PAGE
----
1948 December 10

“Respectful Prostitute” Play Banned in Chicago Over Race Issues


The play The Respectful Prostitute, by the noted French writer Jean-Paul Sartre, was banned in Chicago on this day. Chicago theater and film censor Harry Fulmer argued that the play would offend African-Americans. The play involves an incident that occurred on a train where an African-American man was falsely accused of attacking a white woman, when in fact a white man perpetrated the attack. National NAACP Director Walter White gave the play his “unqualified endorsement,” but was unsuccessful in preventing the ban.

In addition to the Chicago censorship, some people in the U.S. accused Sartre, known for his leftist politics, of being “un-American.”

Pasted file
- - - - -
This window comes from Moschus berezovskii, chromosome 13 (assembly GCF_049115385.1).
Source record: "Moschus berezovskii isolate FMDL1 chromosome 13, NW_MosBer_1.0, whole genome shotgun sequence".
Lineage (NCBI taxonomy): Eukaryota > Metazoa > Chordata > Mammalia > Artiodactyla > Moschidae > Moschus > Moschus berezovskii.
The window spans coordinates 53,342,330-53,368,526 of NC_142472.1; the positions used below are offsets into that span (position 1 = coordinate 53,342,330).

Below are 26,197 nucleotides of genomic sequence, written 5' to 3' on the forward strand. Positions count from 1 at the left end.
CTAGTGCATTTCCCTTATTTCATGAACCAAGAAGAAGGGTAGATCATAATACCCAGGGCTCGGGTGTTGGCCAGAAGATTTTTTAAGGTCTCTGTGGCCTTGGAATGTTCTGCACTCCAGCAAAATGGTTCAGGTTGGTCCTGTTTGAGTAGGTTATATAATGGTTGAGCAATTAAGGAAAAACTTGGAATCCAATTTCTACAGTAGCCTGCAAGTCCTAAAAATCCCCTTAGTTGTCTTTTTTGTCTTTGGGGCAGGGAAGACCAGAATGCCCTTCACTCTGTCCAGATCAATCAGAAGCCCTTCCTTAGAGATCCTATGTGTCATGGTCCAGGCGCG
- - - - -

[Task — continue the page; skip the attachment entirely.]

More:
The play is believed to be loosely based, or at least inspired by the famous 1930’s Scottsboro case in the U.S., in which nine young African American males were accused of rape by two white women in Alabama.

Read the play and decide for yourself about its racial implications: Jean-Paul Sartre, The Respectful Prostitute (1946)

Read: John H. Houchin, Censorship of the American Theater in the Twentieth Century (2003)

Watch excerpts from the play: http://www.youtube.com/watch?v=ciDmz6iYsOk

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